Portland-based Small Leaks Sink Ships have returned with their new studio album — their first in over six years — sharing the sprawling and manic Low Tide. The record reveals they’re still guided by creating experimental art pop, melding with synthesized tones and textures, with radiant instrumentals. It also serves as the follow-up to their 2017 indie rock-charged album Golden Calf.
The four-piece outfit comprises multi-instrumentalists London Van Rooy, Judd Hancock, Jim Mandel, and Ryan Garner. Drawn together by their admiration for Minus the Bear and Modest Mouse and the avant-garde work of the Mars Volta, the quartet announced their arrival in 2007 with their debut Until the World is Happy; Wake up You Sleepyhead Sun.
But before finding a foothold, a series of hurdles placed themselves before the fledgling band. In 2010, Garner was almost killed in a motorcycle accident, while just a year later, Hancock received a cancer diagnosis. Yet that wasn’t enough to keep Small Leaks Sink Ships out of the studio, making their exceptionally cathartic music. As both band members made their long road to recovery, they released two LPs and one EP.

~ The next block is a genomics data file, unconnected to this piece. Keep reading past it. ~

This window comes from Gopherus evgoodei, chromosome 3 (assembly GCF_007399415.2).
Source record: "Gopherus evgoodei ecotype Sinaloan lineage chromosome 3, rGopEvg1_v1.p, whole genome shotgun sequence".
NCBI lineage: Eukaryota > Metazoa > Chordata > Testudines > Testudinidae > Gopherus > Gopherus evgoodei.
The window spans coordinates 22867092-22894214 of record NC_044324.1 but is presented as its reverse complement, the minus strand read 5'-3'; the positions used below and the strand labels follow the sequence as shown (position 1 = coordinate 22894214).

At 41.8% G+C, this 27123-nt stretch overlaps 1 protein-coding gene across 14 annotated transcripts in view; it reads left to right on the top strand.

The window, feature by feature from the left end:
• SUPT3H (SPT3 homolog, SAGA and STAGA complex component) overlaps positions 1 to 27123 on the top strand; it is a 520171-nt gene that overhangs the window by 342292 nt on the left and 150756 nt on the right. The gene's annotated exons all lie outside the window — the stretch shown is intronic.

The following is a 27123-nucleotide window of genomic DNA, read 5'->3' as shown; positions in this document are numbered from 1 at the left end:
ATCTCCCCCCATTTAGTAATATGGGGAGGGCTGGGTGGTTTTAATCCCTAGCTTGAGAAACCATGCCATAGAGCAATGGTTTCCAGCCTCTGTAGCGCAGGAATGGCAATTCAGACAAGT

Low Tide both reminisces and mulls heartily over the band’s journey up to this point. All ten tracks coalesce around the shared joy and awe of finding themselves at a place from which to optimistically look back at both the highs and lows they’ve shared. From its jubilantly off-kilter opening song “Aeiou,” a jumble of rapt cries and tumbling percussion, to the earnestly soaring and hopeful “I Luv the Valley OH!”
Written and recorded over five long years, the album features all the emotive hallmarks that have come to define Small Leaks Sink Ships and a few surprises. Their inspired cover of Cyndi Lauper’s “Girls Just Want To Have Fun” is in that latter category, reworked into a shuddering exchange of radiant electronics and a captivating layering of ecstatic vocals.
If this is your first encounter with the band, it’s best to let yourself drift aimlessly within their ever-changing melodic soundscapes. Allowing them to envelop you in their ruminative clamors of sound, as on the emotionally roiling “My Brother’s Father.” Elsewhere, you might find yourself buoyed by their stirring penchant for emphatic sonics — which explode invigoratingly on songs like “Floating” or rush in and out of tranquil nothings in “Slow Down.”
Words: Steven Ward
Listen to Low Tide the new album from Small Leaks Sink Ships below!